Self-monitoring is also confirmed from the patients' perspectives in Koster et al. . Monitoring is one of the items within the domain of ‘Being well informed'. Reflective self-monitoring is confirmed by means of the domain ‘Mindful inner attitude'. Relevant items are ‘Self-awareness', ‘Emotional reactions on treatment', ‘Body awareness', ‘Acceptance', and ‘Confidence in own body'.
The interviews with patients about their experiences with AM  illustrate the described topics: MD: ‘Physiological self-regulation is the starting point, a force from the person itself (…) that wants to stay alive. (…) Being aware of what you feel and what you need, and act towards it. (…) You have to listen to it.' GH: ‘… because I have to take care that my physiological self-regulation can function properly, and I think that it only does when I listen to the signals my body gives me.' JC: ‘When I get ill, first I evaluate what I have done the last few weeks or months. Did I take more than I can handle? I try to accept it and adjust my lifestyle, so that after a while I'll find a balance again.' ER: ‘Therapy gives me support and advice so I can do it myself, and to practice what I have learned. (…) I have a stone in my pocket. A trick to stay in the here and now. It is the force I need to fulfil something.'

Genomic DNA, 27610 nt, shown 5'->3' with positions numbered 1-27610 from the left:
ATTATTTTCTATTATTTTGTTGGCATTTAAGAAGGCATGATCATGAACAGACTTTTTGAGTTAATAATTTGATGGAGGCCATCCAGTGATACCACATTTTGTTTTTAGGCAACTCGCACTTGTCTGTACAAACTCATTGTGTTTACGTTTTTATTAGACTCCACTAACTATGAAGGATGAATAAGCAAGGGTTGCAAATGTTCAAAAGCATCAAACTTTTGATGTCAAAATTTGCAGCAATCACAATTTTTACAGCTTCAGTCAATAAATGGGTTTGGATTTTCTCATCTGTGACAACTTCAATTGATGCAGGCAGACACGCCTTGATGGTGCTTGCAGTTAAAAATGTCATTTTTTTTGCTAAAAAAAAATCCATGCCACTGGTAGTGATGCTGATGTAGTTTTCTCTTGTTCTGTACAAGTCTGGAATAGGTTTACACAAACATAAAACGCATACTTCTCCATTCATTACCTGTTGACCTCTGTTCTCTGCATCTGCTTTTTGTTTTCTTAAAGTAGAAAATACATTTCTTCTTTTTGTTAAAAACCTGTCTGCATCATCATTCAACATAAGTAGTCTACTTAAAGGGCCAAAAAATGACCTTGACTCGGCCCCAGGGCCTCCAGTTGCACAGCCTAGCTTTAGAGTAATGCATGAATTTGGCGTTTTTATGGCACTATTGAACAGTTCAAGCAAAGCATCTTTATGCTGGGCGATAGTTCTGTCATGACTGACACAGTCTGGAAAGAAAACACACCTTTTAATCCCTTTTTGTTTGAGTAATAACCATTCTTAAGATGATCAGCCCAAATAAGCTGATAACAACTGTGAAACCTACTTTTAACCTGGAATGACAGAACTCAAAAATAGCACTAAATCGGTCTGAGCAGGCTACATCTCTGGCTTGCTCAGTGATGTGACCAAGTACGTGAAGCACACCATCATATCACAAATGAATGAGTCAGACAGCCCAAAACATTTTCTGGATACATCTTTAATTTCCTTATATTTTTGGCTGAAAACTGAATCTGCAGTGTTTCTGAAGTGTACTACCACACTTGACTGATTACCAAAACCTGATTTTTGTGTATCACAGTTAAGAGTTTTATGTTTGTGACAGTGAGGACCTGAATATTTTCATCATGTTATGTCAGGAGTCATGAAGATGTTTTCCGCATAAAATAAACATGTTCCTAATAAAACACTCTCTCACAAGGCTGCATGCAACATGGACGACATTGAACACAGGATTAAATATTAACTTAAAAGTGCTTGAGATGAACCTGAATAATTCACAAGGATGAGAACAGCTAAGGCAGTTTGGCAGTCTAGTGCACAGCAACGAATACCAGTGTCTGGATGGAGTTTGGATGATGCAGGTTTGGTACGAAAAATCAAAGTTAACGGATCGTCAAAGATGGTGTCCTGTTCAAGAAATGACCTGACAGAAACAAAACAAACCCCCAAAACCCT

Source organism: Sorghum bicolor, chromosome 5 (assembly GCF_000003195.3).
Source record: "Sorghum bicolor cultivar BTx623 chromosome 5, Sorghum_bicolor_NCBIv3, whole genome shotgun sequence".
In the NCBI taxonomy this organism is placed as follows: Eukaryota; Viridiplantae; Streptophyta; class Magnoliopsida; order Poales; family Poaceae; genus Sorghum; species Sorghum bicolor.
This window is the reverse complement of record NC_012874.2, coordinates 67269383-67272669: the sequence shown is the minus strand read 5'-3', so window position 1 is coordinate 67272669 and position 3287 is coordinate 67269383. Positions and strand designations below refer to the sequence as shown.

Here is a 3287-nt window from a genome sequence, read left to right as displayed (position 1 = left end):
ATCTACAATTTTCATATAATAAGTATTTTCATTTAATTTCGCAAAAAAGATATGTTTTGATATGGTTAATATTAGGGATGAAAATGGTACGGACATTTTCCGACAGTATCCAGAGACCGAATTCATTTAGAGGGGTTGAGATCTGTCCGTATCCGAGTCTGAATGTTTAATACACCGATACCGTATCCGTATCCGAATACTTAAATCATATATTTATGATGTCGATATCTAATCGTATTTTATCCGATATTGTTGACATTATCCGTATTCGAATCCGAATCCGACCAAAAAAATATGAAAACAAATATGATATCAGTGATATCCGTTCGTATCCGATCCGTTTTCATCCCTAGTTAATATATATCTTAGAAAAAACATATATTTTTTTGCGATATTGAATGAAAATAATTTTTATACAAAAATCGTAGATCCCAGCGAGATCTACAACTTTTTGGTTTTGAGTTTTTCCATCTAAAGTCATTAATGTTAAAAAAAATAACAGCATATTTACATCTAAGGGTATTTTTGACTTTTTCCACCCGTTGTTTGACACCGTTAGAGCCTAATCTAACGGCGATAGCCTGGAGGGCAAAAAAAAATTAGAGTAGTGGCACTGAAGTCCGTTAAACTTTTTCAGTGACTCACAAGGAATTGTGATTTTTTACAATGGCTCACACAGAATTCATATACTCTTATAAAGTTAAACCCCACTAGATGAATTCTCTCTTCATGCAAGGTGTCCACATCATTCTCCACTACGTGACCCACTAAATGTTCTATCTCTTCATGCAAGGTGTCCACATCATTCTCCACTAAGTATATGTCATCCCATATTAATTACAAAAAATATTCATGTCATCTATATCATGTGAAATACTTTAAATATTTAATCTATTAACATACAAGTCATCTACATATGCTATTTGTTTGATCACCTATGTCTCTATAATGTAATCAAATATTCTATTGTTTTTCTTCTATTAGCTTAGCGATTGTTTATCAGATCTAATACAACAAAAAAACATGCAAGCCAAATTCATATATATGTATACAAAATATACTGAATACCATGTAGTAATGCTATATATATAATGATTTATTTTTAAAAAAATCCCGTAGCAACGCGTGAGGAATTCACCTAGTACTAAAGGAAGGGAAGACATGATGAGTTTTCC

AM offers specific contributions to the promotion of the self-management of patients.
1) Contributions of AM to the patient-centered, collaborative promotion of the self-management of patients are:
a) the application of basic values (equivalence, servitude, and presence of mind) by healthcare professionals, and
b) the application of specific methods by healthcare professionals to assess the qualities of the higher organization levels in their relationship to the lower physical and physiological levels of the human being and the specific individual and complex situation of the patient.
2) Contributions of AM to the improvement of the coping strategies of patients with health-related issues are:
a) the provision of a spiritual worldview that serves as a coping strategy;